Imagining with Members: DC Chapter

US Department of Education
US Department of Education

My July visit to Washington, D.C., combined a great DC/SLA Chapter program, several library visits, and a quiet dinner with a friend and mentor.

I began my tours at the U.S. Department of Education, National Library of Education, where I met with Karen White and Pamela Tripp-Melby. The Library has a total staff of thirteen. Director Tripp-Melby works with White on outreach efforts, including presentations on services and resources for the evidence-based research that is conducted across the agency. The Library serves Department employees and the public. A major project is the cataloging of a textbook collection that dates from the 1830’s to the 1940’s and includes 28,000 volumes. This project highlights the extension of traditional library competencies into areas of special collections and digitization. Pamela leads Open Access for the Department of Education, and worked with other Department employees to draft their policy. A challenge in the Ed policy is the definition of research. Much Department funding goes to programming that may or may not produce a scholarly paper. Data  and data storage also present unique policy challenges. With no central education data repository, researchers will need  to store data in local repositories. Education data includes a significant amount of human subjects data, which must be handled with care.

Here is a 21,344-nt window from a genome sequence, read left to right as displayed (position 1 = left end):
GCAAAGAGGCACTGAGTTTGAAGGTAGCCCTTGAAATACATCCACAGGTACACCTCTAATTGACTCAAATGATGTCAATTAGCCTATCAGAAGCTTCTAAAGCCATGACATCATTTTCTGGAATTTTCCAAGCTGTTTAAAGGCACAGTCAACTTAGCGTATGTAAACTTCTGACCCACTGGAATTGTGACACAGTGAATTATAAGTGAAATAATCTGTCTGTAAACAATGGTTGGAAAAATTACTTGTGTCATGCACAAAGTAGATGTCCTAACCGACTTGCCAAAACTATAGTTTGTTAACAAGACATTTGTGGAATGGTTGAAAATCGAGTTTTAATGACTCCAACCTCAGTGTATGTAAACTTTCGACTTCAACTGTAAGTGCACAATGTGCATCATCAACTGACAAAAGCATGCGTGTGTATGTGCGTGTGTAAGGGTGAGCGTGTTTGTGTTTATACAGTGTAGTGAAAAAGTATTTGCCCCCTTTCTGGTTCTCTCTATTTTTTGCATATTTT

Turning to SLA, we bridged the open access and data discussion with career opportunities for data librarians. Researchers need people who can manage this information. This is a career development opportunity for SLA and its units. Other emerging careers for information professionals include user experience  and information architecture professionals. Indexers and catalogers are re-imagining themselves as metadata specialists. Special librarians have skills and knowledge of organizations that can be leveraged for new career opportunities. Understanding emerging fields and practices is critical, and our conference programming must reflect this content. A shift in our conference planning cycle to a competitive programming model could assist in delivering fresh, broad content.

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Career Series: Paths to Employment, II

In this post I’m going to discuss how our cumulative diverse experience is sometimes the exact background needed for a position.